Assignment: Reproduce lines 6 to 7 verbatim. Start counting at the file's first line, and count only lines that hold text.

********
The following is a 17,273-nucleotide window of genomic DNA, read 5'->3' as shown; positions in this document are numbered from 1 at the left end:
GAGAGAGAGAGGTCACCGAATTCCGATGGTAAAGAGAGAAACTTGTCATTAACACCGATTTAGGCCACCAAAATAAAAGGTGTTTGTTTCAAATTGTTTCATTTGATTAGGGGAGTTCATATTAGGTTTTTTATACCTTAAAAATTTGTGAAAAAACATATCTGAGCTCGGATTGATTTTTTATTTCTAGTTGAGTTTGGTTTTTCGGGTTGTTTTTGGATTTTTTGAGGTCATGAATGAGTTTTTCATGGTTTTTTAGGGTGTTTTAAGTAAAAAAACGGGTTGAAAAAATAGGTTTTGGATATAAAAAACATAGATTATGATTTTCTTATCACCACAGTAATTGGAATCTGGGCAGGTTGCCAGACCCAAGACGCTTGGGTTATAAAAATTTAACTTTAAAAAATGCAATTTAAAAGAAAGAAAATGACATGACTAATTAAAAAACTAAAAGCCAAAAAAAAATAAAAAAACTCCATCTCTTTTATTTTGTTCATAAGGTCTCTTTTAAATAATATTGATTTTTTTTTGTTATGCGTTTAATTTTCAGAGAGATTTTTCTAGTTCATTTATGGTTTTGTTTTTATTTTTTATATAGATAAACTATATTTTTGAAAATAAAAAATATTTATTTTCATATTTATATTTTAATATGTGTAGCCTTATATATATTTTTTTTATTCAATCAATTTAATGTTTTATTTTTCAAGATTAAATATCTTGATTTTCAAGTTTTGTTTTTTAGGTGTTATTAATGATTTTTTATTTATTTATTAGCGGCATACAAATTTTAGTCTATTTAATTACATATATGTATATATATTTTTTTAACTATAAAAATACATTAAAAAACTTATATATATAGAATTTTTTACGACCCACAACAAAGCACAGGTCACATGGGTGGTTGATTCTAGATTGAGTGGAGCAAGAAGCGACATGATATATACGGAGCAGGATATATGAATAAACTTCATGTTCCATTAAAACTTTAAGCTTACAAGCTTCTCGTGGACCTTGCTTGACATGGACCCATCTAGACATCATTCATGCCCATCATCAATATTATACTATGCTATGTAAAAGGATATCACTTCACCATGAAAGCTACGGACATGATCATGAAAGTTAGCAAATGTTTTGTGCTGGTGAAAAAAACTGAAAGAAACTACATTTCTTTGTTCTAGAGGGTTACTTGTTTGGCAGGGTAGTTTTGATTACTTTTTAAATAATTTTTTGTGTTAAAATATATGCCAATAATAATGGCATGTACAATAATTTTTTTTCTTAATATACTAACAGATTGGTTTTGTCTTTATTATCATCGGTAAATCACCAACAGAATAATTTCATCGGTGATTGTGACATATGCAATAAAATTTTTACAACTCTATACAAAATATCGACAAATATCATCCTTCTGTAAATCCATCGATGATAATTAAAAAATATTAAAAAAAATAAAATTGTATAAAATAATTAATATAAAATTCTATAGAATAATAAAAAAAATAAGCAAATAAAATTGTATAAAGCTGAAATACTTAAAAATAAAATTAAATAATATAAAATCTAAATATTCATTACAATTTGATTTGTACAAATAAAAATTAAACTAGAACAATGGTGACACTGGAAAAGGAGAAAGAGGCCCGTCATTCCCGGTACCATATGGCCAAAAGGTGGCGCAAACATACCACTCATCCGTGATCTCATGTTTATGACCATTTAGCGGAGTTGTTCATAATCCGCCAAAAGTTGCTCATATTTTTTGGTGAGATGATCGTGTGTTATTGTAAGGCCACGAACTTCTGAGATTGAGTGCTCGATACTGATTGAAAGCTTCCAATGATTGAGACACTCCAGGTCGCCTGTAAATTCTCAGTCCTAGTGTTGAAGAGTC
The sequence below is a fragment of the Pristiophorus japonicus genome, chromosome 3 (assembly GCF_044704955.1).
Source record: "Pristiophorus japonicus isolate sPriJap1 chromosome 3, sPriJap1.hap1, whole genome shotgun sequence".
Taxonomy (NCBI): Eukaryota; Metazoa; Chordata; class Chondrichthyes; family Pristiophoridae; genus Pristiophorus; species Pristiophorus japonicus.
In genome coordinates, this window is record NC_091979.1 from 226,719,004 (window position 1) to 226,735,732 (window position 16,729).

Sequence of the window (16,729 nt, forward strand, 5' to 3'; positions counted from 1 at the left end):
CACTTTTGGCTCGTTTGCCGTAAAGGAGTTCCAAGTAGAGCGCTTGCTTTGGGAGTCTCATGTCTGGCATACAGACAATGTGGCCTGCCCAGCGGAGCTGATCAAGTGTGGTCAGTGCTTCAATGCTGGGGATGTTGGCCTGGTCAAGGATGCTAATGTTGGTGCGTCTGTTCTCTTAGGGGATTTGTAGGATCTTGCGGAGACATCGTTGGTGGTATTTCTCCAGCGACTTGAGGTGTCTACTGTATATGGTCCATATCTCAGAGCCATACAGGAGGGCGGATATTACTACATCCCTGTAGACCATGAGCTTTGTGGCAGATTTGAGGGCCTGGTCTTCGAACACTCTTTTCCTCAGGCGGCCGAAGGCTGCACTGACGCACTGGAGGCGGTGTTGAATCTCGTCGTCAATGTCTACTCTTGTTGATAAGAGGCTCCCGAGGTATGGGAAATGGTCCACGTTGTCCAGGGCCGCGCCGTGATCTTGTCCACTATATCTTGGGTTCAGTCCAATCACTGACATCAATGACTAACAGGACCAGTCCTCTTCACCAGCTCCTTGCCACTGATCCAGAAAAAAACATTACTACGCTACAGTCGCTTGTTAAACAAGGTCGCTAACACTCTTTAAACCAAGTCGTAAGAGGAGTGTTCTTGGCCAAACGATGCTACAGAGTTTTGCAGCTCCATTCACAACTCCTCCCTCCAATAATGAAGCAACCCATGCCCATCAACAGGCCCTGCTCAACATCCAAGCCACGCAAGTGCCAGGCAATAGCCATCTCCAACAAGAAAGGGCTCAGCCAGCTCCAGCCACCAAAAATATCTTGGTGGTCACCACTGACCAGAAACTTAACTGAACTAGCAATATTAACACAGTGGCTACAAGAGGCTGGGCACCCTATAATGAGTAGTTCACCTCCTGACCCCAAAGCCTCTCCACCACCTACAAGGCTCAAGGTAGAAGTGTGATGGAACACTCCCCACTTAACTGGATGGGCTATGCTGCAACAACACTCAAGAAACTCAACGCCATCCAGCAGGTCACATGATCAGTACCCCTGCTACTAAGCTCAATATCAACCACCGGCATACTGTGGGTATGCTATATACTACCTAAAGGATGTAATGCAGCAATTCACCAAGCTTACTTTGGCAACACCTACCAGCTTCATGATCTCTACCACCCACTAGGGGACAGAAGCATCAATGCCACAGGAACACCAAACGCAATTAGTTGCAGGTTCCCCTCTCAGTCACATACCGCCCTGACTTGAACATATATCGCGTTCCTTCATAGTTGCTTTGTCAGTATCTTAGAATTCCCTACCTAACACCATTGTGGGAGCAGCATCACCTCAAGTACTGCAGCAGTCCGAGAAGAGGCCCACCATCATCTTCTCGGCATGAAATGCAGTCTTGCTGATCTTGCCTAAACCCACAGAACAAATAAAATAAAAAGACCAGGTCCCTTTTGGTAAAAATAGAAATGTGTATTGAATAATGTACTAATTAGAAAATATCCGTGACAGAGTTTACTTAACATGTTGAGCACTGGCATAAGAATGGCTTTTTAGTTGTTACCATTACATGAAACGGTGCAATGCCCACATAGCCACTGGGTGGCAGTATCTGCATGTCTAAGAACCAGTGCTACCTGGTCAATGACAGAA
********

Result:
In genome coordinates, this window is record NC_091979.1 from 226,719,004 (window position 1) to 226,735,732 (window position 16,729).

Sequence of the window (16,729 nt, forward strand, 5' to 3'; positions counted from 1 at the left end):